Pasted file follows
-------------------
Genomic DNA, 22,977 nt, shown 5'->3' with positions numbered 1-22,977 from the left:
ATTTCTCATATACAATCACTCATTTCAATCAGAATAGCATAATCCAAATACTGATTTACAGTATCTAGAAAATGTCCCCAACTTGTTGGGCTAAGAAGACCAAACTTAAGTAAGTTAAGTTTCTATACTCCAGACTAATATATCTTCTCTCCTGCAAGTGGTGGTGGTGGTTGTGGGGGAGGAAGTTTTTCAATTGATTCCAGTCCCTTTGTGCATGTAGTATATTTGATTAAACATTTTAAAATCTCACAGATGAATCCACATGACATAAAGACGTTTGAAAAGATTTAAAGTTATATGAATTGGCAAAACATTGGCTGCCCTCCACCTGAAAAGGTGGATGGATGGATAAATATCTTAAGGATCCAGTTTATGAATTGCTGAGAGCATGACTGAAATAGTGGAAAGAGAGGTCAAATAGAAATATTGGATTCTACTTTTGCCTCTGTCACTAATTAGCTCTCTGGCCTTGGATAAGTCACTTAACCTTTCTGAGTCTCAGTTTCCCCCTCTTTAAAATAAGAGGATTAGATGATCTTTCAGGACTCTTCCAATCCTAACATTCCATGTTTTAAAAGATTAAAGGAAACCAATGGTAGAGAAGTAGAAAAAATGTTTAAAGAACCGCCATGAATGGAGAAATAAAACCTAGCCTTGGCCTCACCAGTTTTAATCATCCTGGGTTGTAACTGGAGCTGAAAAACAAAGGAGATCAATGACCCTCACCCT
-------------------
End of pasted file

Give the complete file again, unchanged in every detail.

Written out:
Genomic DNA, 22,977 nt, shown 5'->3' with positions numbered 1-22,977 from the left:
ATTTCTCATATACAATCACTCATTTCAATCAGAATAGCATAATCCAAATACTGATTTACAGTATCTAGAAAATGTCCCCAACTTGTTGGGCTAAGAAGACCAAACTTAAGTAAGTTAAGTTTCTATACTCCAGACTAATATATCTTCTCTCCTGCAAGTGGTGGTGGTGGTTGTGGGGGAGGAAGTTTTTCAATTGATTCCAGTCCCTTTGTGCATGTAGTATATTTGATTAAACATTTTAAAATCTCACAGATGAATCCACATGACATAAAGACGTTTGAAAAGATTTAAAGTTATATGAATTGGCAAAACATTGGCTGCCCTCCACCTGAAAAGGTGGATGGATGGATAAATATCTTAAGGATCCAGTTTATGAATTGCTGAGAGCATGACTGAAATAGTGGAAAGAGAGGTCAAATAGAAATATTGGATTCTACTTTTGCCTCTGTCACTAATTAGCTCTCTGGCCTTGGATAAGTCACTTAACCTTTCTGAGTCTCAGTTTCCCCCTCTTTAAAATAAGAGGATTAGATGATCTTTCAGGACTCTTCCAATCCTAACATTCCATGTTTTAAAAGATTAAAGGAAACCAATGGTAGAGAAGTAGAAAAAATGTTTAAAGAACCGCCATGAATGGAGAAATAAAACCTAGCCTTGGCCTCACCAGTTTTAATCATCCTGGGTTGTAACTGGAGCTGAAAAACAAAGGAGATCAATGACCCTCACCCT